To confirm the role of TLR2 in Henle 407 cell response to T. gondii infection, we knocked down TLR2 expression using shRNA. Transient transfection with TLR2 shRNA depleted the mRNA relative expression levels to 6% of wild type (Fig. 6B). Knockdown of TLR2 reduced the activation of ERK1/2, p38, and IL-8 induction in response to T. gondii infection (Fig. 6C and D). Transient transfection of MyD88 shRNA gave similar results compared to stably transfected cells (Fig. 6C and D compared to Fig. 4). TLR2 knockdown in Henle 407 cells does not completely block the response of MAPK activation and IL-8 induction. Therefore, the response is almost entirely MyD88 dependent, but only partially dependent on TLR2. Attempts to combine TLR2 with other TLRs, including TLR4 and TLR9, in our HEK293 based stimulation assay did not result in further increases in NF-κB activation (data not shown). TLR2 was required for IL-8 production since its expression in HEK293 cells was sufficient to permit induction of an IL-8 regulated luciferase reporter (Fig. 6E). Pretreatment with ERK1/2 inhibitor U0126 inhibited IL-8 luciferase. These data demonstrate that TLR2 induced IL-8 production was through the ERK1/2 pathway (Fig. 6E). In our system, TLR9 was neither necessary nor sufficient for epithelial cell response to T. gondii infection (Supplementary Fig. 3 and Fig. 6A). Taken together, T. gondii induced IL-8 is dependent on ERK1/2, MyD88, and TLR2.

Genotype of T. gondii does not influence epithelial cell response

T.gondii strains have been classified into 3 clonal lineages that differ in their pathogenicity in mouse models (38). Several strains of each clonal lineage were tested for their ability to induce epithelial cell response and activate TLR2. Henle 407 cells phosphorylated ERK1/2 in response to all strains from each of the three lineages (Fig. 7A, and data not shown; Type 1: RH, GT; Type 2: PT-G, CC, DEG; and Type 3: VEG). The various strains differed dramatically in their capacity to induce phosphorylation of p38, but there was no correlation with genotype (Fig. 7A). All strains induced NF-κB activation through TLR2 (Fig. 7B, and data not shown). The type I RH strain had a lower capacity to induce NF-κB when compared to another Type I strain, GT-1 (data not shown). RH tachyzoites grown in cell cultures have reduced virulence when compared to those passaged in mice (39). Similarly, we observed that RH tachyzoites passaged in mice induced significantly more TLR2-dependent NF-κB activation than those passaged through fibroblasts in vitro (data not shown). The ability of live T. gondii to activate cellular responses through TLR2 was not unique to human cells, since cells transfected with mouse TLR2 responded similarly (data not shown). Together, we conclude that TLR2 dependent activation of signaling cascades by T. gondii is not genotype dependent.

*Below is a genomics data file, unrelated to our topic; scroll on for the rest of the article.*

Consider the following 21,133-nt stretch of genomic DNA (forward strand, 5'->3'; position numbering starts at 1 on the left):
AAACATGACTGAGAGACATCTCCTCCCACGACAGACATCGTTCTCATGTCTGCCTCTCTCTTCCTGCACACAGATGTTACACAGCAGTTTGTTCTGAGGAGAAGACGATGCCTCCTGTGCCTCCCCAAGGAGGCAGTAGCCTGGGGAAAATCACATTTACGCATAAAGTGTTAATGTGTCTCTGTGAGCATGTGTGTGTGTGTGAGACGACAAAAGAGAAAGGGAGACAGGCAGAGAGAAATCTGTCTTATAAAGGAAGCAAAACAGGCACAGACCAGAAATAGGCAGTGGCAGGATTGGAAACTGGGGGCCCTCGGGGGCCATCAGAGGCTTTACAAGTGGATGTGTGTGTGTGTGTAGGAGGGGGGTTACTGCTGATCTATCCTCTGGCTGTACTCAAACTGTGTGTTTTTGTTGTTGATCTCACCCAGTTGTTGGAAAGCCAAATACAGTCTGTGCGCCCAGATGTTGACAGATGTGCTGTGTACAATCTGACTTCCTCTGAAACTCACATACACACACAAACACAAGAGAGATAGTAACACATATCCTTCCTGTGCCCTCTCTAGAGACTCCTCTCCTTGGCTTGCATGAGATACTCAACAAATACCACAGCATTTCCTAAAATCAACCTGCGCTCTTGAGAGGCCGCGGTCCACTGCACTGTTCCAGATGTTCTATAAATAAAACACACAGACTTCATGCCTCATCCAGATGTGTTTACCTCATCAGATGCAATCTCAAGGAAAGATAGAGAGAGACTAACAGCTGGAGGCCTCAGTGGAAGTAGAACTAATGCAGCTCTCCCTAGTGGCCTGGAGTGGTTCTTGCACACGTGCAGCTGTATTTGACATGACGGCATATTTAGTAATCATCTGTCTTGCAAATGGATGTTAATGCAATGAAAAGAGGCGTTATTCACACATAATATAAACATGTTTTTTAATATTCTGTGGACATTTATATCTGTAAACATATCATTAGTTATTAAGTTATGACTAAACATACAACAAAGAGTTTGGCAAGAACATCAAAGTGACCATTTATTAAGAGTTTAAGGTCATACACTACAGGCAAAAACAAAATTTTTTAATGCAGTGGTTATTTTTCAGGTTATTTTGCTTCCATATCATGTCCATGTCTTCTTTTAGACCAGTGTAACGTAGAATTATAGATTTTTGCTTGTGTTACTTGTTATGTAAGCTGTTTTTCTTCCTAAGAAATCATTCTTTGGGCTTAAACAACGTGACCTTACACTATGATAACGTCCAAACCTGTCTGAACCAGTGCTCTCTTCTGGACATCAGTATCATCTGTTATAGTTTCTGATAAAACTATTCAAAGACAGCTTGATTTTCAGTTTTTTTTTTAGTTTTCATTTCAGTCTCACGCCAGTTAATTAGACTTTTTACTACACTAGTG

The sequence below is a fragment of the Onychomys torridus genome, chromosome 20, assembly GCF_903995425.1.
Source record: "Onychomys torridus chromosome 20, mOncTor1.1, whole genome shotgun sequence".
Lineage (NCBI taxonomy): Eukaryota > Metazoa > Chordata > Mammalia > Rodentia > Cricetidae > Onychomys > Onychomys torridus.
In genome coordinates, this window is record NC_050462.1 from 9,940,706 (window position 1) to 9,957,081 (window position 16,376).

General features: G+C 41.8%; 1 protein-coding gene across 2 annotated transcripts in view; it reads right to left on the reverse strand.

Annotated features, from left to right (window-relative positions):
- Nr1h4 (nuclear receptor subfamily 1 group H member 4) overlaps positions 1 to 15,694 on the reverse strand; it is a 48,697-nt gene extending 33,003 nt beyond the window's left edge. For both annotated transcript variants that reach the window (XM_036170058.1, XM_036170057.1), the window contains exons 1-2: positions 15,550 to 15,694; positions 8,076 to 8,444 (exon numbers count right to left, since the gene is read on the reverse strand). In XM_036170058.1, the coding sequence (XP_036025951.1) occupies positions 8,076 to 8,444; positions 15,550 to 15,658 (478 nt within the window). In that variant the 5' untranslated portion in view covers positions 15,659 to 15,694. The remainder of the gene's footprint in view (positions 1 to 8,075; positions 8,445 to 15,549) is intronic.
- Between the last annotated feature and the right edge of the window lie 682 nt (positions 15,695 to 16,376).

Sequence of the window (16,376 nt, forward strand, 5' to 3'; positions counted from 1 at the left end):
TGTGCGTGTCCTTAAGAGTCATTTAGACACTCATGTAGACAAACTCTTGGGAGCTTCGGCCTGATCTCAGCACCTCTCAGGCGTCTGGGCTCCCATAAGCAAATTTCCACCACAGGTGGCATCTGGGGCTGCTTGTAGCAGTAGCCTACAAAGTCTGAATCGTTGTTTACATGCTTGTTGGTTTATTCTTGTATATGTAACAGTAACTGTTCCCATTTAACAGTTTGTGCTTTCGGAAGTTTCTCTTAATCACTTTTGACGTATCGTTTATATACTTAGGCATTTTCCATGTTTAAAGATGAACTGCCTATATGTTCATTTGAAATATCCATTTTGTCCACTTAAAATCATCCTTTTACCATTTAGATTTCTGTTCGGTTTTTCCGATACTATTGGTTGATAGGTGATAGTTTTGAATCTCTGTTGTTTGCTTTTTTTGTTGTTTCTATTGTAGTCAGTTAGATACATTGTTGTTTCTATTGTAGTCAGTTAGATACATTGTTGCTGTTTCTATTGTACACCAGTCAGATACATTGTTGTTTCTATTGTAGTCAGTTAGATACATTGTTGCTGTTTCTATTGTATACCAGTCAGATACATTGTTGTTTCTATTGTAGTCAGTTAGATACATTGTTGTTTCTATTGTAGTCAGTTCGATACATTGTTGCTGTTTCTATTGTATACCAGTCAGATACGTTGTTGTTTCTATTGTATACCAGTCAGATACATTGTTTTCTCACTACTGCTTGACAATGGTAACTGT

Figure 7
MAPK activation and TLR2 dependent response to T. gondii is not strain type specific. (A) Henle 407 cells were infected with, GT-1 (Type I), CC, DEG (Type II), and VEG (Type III) T. gondii strains for the indicated time points. Total cell lysates were ...

Discussion

In the present study, we evaluated the initial cellular responses of human intestinal epithelial cells to T. gondii infection. This type of study is critical for identifying the very early innate immune responses to parasitic infection of the intestinal mucosa. Using an in vitro model, where an isolated cell type is directly exposed to the infectious agent offers the advantage over mixed cell populations in identifying the response of a specific cell type. Most studies on the immune response to T. gondii infection have used a peritoneal challenge model for this orally acquired pathogen. More recently, the importance of studying the natural route of infection has revealed the importance of epithelial cell response in influencing the outcome of the local and systemic immune response (40, 41). By examining the response of the cells most likely to first encounter the pathogen, we can begin to uncover the early responses that may limit, or induce, the spread of T. gondii to other tissues such as muscle and brain, where a persistent infection results. Therefore, it is highly relevant to study the response of these cells during T. gondii infection, which occurs both locally in the intestine and systemically.